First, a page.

How to Become a Mortgage Broker
Finding the right mortgage broker is a critical step for many buyers who want to purchase a home without working directly with a bank or lender. It’s an instrumental role in the mortgage world, and though it has challenges, it also has a lot of rewards.
So, what does it take to become a mortgage broker?
A high school education is the minimum education requirement. Though, since you’re working with financial documents, it’s in your best interest to ensure you have a basic understanding of
Sales and marketing
Government regulations and legislation
Real estate principles
What does a mortgage broker do?
Mortgage brokers act as middlemen between borrowers and lending institutions, working on behalf of clients to find the best rate and terms. As a broker, you’ll spend significant time assessing a client’s credit background and income statements — all the more reason to have the skills mentioned in the section above. You want to be sure your client can afford to repay a mortgage without living paycheck to paycheck.
Mortgage brokers vs. loan officers
So, you've decided you want to work in the mortgage industry. You just don’t know if you’re going to be a mortgage broker vs. a mortgage lender or even a loan processor. Let’s take a look at a few key differences.
Loan officers, mortgage consultants, loan originators, or loan processors are all terms for specialists who work for a bank or lending institution. These are the people who can originate loans for borrowers.
Mortgage brokers, on the other hand, are independent parties who do not work for anyone specifically. As a broker, you connect borrowers with lenders. Essentially, you shop around to find the best deal for your clients.
Interested in becoming a mortgage broker instead of a loan officer? Check out some of these common misconceptions from your peers.
Mortgage broker salary
As of June 10, 2019, the average annual pay for a mortgage broker in the United States is $74,399 a year. Though yearly salaries have been reported to be as high as $118,500.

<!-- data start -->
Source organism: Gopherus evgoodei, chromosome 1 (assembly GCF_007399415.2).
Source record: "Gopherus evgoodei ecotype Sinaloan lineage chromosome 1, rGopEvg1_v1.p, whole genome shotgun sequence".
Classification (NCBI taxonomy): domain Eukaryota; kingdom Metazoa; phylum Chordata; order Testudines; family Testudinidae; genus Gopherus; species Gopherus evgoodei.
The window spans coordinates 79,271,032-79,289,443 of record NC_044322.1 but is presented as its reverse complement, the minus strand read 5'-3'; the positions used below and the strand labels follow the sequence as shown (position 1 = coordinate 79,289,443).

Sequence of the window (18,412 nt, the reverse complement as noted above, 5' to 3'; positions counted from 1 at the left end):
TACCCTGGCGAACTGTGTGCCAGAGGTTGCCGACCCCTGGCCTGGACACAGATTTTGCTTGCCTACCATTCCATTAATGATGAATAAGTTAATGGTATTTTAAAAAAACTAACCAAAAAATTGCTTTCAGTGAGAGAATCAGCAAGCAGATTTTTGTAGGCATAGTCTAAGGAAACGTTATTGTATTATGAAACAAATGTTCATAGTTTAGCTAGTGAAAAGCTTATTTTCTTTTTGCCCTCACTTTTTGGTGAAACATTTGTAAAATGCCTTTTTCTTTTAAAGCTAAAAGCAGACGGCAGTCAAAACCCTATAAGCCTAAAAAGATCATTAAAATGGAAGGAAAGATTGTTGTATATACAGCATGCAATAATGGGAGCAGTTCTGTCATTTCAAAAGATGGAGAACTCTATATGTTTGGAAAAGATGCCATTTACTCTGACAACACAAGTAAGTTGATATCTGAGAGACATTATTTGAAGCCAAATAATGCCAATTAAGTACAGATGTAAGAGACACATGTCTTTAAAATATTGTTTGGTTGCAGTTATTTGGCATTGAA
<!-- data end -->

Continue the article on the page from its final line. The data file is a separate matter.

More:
Mortgage brokers get paid by either the lender or the borrower — you get to choose which way you want to be compensated. You may wish to charge a commission on every loan you close. Or, you may charge an origination fee, or even via a yield spread premium (YSP), which is the commission the bank or lender provides in exchange for a mortgage rate above market.
As more buyers are able to afford new homes, brokers can close more deals and thus earn even more.
NLMS exams and licensing
Check your state mortgage licensing laws to understand whether or not you’ll need a mortgage license before becoming a mortgage broker.
The NMLS licensing fee for a mortgage broker in most states is $1,500.
To be approved for an NMLS license, you must (often) complete 20 hours of pre-licensing training through an approved organization. The training includes three hours on federal law and regulations, three hours on ethics, two hours on nontraditional mortgage products, and twelve hours of elective courses. This training must be completed no more than three years before your application submission.
Once training is complete, you must pass a two-part SAFE Mortgage Loan Originator test. You must answer at least 75% of the questions correctly to pass the exams.
Mortgage broker bonding
Mortgage broker bonds protect borrowers from improprieties taken by mortgage brokers, and they ensure that mortgage brokers adhere to state regulations. When a mortgage broker gets bonded, the bond acts as an external financial guarantee that the broker will uphold any rules and regulations required by the state. If there is a breach, the state can claim the bond.
As a mortgage broker, you will have to pay a percentage of the bond amount for each state you operate in. The actual premium depends on many factors. These often include your financials, professional experience, and credit score.
To keep your license current, you'll be required to take a certain number of hours of continuing education courses each year. These can be online or in-person courses. Some brokers prefer in-person learning because it’s easier to focus. Others prefer the convenience and flexibility that online learning offers. You can log in at a time that best fits your schedule, without having to disrupt work or family activities.
In Colorado, you’re looking at at least eight hours of continuing education courses plus a two-hour state-specific course that is issued by the Colorado Division of Real Estate.
Ultimately, if you want to become a mortgage broker, you should be organized, self-disciplined, and interested in sales. With many lenders choosing to handle mortgages on their own, it’s becoming more of a challenge to earn business quickly. Yet, the real estate market is still robust, so the right candidates can certainly create their own opportunities and make an honest living.